Thursday, December 02, 2010

Rebranding Pittsburgh

The Pittsburgh Technology Council is soliciting feedback concerning this column from President and CEO Audrey Russo. Audrey offers seven suggestions how the region can help small businesses and foster more entrepreneurship. The talent management part of the equation:

4. Pittsburgh has finally been able to hold a positive net migration, with some data pointing to our increase of young (25-34) people who are highly educated (college degree). Remembering that small businesses provide 85 percent of all jobs nationally, Pittsburgh HAS to ensure the creation of small businesses to ensure our talent remains here, the retention will attract others of like minds and interests.

5. We have the best and brightest people studying at our universities. Students in science and technology are more likely to leave the region after graduation than any other discipline. People who obtain secondary degrees are even more likely to leave the region. Our universities attract diverse populations, which does not mirror SWPA’s population. If we can keep the educated population, our educated workforce will also reflect more diversity. (CORO 2001)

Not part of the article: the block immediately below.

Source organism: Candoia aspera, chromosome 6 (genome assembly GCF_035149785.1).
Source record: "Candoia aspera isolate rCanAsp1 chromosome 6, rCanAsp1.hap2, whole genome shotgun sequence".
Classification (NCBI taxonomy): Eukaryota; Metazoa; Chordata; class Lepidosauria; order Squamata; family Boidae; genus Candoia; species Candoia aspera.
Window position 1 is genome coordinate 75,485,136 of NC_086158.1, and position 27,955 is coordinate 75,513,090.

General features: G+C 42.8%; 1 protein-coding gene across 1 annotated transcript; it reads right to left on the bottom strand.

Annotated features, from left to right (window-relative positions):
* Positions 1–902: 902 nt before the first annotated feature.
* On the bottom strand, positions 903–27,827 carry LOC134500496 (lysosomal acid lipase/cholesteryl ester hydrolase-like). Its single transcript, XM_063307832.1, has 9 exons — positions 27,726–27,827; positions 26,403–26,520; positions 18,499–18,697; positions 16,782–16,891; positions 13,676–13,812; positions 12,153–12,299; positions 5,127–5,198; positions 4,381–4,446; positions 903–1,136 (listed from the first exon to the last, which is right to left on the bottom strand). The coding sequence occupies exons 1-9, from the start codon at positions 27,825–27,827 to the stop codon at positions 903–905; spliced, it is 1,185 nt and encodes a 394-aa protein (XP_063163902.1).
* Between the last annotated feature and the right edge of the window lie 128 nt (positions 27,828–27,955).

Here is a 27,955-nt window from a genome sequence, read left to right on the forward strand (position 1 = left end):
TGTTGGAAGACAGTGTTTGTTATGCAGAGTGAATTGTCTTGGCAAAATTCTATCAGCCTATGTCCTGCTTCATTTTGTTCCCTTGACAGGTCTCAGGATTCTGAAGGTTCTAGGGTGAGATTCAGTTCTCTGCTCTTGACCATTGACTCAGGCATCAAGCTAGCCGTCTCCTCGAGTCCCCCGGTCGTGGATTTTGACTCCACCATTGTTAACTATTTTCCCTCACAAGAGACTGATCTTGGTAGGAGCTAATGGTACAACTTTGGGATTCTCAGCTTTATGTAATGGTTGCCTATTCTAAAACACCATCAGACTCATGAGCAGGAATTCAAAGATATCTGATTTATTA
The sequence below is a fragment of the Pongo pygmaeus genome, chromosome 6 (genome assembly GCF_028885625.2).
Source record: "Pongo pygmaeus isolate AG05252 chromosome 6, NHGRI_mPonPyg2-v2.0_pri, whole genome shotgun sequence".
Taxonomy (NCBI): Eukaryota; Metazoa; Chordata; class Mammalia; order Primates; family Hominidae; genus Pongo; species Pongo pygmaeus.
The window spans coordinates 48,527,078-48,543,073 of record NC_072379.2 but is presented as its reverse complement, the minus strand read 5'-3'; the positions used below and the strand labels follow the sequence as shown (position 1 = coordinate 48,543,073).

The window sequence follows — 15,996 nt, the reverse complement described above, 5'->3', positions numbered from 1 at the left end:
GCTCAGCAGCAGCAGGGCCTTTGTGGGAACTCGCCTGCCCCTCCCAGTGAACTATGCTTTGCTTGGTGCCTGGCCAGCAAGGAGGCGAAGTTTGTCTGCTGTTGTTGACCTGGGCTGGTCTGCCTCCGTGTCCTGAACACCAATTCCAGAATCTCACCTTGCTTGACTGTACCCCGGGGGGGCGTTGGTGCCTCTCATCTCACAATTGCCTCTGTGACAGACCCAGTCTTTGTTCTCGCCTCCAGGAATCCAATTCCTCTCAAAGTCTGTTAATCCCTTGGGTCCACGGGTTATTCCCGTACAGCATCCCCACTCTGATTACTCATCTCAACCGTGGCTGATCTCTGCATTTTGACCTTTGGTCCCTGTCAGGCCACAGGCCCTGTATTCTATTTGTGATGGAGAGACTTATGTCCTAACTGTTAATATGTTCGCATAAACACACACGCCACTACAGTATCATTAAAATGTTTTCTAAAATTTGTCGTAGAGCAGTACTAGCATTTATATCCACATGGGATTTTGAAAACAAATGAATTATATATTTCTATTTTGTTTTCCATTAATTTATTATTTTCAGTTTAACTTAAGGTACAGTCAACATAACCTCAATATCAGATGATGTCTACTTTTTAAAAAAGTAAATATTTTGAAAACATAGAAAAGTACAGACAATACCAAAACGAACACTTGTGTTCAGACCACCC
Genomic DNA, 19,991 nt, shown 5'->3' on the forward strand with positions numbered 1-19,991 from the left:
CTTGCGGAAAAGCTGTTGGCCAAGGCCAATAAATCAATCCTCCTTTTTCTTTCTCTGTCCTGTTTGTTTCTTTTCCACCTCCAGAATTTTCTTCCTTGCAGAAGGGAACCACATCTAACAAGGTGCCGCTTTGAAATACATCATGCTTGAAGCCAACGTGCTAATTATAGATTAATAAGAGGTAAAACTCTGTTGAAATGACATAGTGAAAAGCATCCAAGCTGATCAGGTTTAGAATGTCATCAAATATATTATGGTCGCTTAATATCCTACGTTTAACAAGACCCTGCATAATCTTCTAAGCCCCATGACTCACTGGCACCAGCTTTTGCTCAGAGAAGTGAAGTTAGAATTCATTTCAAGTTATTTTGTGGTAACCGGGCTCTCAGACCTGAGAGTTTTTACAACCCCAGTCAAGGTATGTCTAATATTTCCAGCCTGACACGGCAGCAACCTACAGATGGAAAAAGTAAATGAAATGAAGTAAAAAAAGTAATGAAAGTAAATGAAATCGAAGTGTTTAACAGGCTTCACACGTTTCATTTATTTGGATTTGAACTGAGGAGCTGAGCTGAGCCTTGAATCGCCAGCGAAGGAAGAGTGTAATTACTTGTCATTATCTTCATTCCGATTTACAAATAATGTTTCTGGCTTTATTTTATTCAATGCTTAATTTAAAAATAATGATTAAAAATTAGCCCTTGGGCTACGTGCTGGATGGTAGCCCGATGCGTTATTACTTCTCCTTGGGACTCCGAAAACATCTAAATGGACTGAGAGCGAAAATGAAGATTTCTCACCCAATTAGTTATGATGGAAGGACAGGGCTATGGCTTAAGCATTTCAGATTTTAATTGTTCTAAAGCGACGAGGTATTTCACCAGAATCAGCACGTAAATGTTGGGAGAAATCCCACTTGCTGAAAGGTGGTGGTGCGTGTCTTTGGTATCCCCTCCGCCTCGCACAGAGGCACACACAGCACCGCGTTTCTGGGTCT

I respectfully disagree. I see attracting talent as a way to ensure the creation of small businesses. Those who migrate are risk-takers, job creators. Retention is a sure way to weaken the local entrepreneurial community. If anything, Pittsburgh is too effective in its quest to discourage people from leaving.

I suggest embracing the geographic mobility of talent. The best and brightest leave every region. What is Pittsburgh doing to leverage that established flow? There are benefits to be had from outmigration as well as inmigration. We should revere those who relocate just as Audrey recommends that we celebrate those who fail and try again. Only then will a robust entrepreneurial culture thrive in Pittsburgh.

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